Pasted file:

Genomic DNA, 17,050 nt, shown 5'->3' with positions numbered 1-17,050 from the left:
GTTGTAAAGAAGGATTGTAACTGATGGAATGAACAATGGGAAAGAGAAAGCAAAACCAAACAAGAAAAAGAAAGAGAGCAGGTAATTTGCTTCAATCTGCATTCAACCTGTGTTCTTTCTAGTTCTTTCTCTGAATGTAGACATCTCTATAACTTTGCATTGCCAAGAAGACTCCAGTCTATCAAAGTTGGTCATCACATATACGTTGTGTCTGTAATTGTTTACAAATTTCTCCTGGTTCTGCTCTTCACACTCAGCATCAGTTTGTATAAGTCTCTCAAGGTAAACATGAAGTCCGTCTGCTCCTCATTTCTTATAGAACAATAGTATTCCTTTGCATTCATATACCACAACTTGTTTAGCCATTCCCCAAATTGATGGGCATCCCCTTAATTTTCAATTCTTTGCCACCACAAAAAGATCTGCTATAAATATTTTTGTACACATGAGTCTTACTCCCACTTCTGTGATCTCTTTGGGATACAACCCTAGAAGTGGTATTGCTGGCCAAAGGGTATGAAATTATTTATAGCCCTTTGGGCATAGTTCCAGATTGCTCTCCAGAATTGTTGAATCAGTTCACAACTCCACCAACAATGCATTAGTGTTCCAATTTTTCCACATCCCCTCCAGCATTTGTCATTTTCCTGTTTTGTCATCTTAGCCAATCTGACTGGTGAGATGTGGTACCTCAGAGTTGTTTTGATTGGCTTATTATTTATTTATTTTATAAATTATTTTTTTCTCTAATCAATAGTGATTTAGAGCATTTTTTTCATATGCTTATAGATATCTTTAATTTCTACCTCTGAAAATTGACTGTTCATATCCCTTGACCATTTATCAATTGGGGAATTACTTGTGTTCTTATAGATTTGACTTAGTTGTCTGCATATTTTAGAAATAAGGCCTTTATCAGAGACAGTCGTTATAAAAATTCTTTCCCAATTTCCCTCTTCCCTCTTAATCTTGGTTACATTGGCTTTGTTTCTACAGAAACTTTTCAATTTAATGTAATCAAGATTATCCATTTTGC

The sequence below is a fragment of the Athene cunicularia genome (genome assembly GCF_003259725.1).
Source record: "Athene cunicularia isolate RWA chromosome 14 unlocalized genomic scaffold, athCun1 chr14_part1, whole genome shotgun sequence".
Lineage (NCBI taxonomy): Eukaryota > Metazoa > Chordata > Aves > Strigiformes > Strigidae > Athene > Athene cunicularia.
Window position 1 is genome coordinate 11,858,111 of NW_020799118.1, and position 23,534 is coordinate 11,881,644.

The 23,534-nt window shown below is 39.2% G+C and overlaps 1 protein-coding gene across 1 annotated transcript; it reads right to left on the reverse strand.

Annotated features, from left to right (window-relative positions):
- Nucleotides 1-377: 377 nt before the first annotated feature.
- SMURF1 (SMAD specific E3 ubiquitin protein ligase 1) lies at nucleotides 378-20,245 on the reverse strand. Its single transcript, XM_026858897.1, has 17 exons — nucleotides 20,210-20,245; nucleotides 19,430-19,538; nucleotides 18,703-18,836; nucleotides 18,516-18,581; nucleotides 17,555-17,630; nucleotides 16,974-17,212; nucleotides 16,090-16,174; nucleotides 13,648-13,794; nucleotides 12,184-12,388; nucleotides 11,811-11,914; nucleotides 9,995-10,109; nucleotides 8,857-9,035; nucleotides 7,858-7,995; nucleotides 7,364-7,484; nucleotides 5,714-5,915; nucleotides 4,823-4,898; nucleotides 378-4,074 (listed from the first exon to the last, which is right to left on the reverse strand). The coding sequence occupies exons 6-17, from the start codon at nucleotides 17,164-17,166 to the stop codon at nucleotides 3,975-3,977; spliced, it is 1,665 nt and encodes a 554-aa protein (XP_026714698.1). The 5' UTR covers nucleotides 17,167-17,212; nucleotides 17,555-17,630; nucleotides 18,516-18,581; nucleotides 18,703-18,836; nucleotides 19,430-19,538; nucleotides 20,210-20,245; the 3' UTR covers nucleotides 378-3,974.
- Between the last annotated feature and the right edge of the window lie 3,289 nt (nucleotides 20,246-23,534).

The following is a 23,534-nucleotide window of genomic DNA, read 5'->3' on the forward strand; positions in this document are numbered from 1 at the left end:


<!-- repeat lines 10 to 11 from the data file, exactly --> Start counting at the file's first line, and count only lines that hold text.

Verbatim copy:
- SMURF1 (SMAD specific E3 ubiquitin protein ligase 1) lies at nucleotides 378-20,245 on the reverse strand. Its single transcript, XM_026858897.1, has 17 exons — nucleotides 20,210-20,245; nucleotides 19,430-19,538; nucleotides 18,703-18,836; nucleotides 18,516-18,581; nucleotides 17,555-17,630; nucleotides 16,974-17,212; nucleotides 16,090-16,174; nucleotides 13,648-13,794; nucleotides 12,184-12,388; nucleotides 11,811-11,914; nucleotides 9,995-10,109; nucleotides 8,857-9,035; nucleotides 7,858-7,995; nucleotides 7,364-7,484; nucleotides 5,714-5,915; nucleotides 4,823-4,898; nucleotides 378-4,074 (listed from the first exon to the last, which is right to left on the reverse strand). The coding sequence occupies exons 6-17, from the start codon at nucleotides 17,164-17,166 to the stop codon at nucleotides 3,975-3,977; spliced, it is 1,665 nt and encodes a 554-aa protein (XP_026714698.1). The 5' UTR covers nucleotides 17,167-17,212; nucleotides 17,555-17,630; nucleotides 18,516-18,581; nucleotides 18,703-18,836; nucleotides 19,430-19,538; nucleotides 20,210-20,245; the 3' UTR covers nucleotides 378-3,974.
- Between the last annotated feature and the right edge of the window lie 3,289 nt (nucleotides 20,246-23,534).